A sculpture garden and fortress a local artist created and has lived in at Druid Hill Park for over a year was torn down Thursday by Department of Public Works employees.

The artist, Colin Williams, was not present during the dismantling as small trucks clawed away at piles of items in the rain. But the Baltimore City Recreation and Parks Department said in a statement that this week during a winter shelter declaration, when the temperature with wind chill reaches freezing, multiple city departments and agencies increased efforts to shelter people experiencing homelessness.

Kyana Underwood, a public information officer with the Mayor’s Office of Homeless Services, said coordination to shelter someone who was at Druid Hill Park began Tuesday, but could not identify the person because of client confidentiality. Clients have to give consent to have their information shared, Underwood added.

The Baltimore City Fire Department found Williams to be using potentially hazardous ways to stay warm and the Department of Housing and Community Development was alerted to provide support, according to Tierra Brown, chief of marketing communications with the parks department.

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Brown said Williams accepted support and chose to “transition out of Druid Hill Park and into temporary housing.” Williams was able to, she added, select certain pieces of art to keep in a parks department storage facility and “identified items that he wanted to discard.”

The public works department was notified to remove the remaining items, Brown said. Williams could not be reached by The Baltimore Banner to share his account of events.

Employees with Baltimore's Department of Public Works demolish Colin Williams' art exhibit in Druid Hill Park on Thursday, Dec. 15. (Kaitlin Newman/The Baltimore Banner)

Williams previously told The Baltimore Banner in a story about his life in the park that he found and collected things from around the city and repurposed them. He called himself the “unofficial artist-in-residence” at the park and formed relationships with several park visitors who bought his artwork and brought him food, art supplies, clothes and toiletries.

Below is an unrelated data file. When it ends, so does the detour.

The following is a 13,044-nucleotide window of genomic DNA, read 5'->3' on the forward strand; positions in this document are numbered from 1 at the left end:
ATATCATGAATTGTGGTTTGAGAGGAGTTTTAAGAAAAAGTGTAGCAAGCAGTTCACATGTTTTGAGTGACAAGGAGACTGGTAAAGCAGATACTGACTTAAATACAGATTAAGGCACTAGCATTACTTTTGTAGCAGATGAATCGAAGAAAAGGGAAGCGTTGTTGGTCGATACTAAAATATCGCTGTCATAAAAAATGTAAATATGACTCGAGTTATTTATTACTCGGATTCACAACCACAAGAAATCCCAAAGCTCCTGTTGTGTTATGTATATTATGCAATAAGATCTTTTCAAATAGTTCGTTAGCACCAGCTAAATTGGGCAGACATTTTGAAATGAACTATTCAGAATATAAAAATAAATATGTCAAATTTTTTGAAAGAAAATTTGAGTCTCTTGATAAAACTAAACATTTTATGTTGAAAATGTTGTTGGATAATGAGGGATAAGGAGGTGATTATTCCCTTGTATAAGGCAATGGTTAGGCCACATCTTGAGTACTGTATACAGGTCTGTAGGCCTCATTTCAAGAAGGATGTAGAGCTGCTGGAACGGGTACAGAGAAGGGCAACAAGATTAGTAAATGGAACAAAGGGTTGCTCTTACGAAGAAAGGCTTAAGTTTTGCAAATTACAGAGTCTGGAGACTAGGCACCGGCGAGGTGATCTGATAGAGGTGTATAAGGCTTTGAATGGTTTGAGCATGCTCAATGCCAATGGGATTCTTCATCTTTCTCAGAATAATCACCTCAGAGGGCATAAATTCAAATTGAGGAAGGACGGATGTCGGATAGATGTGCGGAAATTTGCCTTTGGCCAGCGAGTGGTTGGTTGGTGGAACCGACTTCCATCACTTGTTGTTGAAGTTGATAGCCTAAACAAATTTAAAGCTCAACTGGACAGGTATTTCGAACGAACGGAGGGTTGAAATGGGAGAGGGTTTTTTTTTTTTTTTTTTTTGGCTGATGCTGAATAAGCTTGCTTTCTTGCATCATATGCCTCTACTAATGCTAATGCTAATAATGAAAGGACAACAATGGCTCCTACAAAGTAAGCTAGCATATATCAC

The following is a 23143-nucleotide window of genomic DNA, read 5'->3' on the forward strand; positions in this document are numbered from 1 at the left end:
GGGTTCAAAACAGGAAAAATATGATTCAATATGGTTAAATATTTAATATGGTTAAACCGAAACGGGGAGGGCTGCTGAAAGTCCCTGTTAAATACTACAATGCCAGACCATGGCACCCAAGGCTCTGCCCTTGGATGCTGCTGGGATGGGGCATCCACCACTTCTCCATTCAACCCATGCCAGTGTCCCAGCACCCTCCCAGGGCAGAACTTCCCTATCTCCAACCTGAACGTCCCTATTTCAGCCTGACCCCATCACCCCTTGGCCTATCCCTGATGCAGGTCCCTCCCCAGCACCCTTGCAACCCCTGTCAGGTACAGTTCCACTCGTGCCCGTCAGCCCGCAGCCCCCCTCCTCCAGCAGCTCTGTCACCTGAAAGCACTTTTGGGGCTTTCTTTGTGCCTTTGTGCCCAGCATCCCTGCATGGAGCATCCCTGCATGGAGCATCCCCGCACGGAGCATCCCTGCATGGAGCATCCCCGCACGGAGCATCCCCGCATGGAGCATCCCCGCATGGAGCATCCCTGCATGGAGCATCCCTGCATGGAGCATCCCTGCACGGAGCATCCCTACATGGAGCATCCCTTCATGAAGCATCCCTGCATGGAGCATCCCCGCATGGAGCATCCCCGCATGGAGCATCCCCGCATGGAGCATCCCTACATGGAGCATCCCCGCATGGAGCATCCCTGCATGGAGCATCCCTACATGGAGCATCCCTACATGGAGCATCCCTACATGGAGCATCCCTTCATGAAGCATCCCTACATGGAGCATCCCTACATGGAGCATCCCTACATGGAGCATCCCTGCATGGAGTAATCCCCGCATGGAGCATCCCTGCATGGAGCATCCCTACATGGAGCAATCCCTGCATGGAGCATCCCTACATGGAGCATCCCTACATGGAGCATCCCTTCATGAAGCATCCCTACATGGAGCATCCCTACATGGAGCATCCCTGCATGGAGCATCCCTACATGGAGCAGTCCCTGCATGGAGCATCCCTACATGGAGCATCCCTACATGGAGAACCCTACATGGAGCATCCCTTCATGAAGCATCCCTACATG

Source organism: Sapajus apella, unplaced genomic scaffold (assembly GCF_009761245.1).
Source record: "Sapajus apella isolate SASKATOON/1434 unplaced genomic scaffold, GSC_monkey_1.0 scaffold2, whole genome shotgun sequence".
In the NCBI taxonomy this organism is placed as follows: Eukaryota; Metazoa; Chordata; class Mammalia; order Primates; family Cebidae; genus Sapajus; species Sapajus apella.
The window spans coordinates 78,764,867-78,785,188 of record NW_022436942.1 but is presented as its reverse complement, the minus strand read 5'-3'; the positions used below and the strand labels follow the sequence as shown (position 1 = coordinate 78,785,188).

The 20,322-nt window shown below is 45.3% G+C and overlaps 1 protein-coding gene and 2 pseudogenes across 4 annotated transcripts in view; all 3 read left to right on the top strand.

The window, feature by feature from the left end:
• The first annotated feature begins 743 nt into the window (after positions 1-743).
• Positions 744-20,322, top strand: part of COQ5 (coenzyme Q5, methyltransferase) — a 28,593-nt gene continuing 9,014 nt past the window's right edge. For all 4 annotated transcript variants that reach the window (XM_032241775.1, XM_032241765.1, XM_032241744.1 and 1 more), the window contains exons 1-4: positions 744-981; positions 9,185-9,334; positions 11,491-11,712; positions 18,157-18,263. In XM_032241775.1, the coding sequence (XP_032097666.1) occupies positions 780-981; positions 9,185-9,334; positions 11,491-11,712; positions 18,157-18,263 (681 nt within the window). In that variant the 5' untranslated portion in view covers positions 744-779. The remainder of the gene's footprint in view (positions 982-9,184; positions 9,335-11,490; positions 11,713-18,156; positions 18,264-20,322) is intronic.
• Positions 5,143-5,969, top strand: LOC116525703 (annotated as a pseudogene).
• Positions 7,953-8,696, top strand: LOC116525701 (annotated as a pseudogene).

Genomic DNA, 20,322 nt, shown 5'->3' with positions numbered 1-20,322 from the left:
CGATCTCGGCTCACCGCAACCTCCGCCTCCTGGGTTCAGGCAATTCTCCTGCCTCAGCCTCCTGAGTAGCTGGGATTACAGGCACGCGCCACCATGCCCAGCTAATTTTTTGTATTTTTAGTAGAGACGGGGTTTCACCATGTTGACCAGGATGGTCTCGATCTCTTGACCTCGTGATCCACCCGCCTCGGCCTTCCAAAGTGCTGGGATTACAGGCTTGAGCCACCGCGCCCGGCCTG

Williams moved into the park during the pandemic after working back-to-back unfulfilling jobs and yearning for autonomy and the freedom to create artwork on his own terms. He previously told The Baltimore Banner he turned down offers for shelter in the past because he preferred the park where he could come and go, keep his own cabinet of food and sleep beneath the stars.

Park officials left him alone, he said, other than to tell him where he could put his art and belongings. Baltimore City Recreation and Parks said in a statement in November that they were working with the mayor’s office to help those experiencing homelessness within the city’s public parks.

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Thursday morning, a separate pickup truck collected metal items from Williams display, to haul to a junk yard, DPW workers said. One large dump truck filled to the brim pulled away from the grassy area next to the Rawlings Conservatory by 11 a.m. and the lawn was almost entirely cleared at noon.

Employees with Baltimore's Department of Public Works demolish Colin Williams' art exhibit in Druid Hill Park on Thursday, Dec. 15. (Kaitlin Newman/The Baltimore Banner)

Earlier Thursday, Colin’s sister, Jocelyn Williams, said she did not know her brother’s display was being moved. She hasn’t seen or heard from him since finding out . If he is sheltered, she said, she’s relieved but curious about what his plans are.

“I’m glad that he’s being taken care of, but I know he had a goal in mind to create art in the park,” she said.


Jasmine Vaughn-Hall is a neighborhood and community reporter at the Baltimore Banner, covering the people, challenges, and solutions within West Baltimore. Have a tip about something happening in your community? Taco recommendations? Call or text Jasmine at 443-608-8983.

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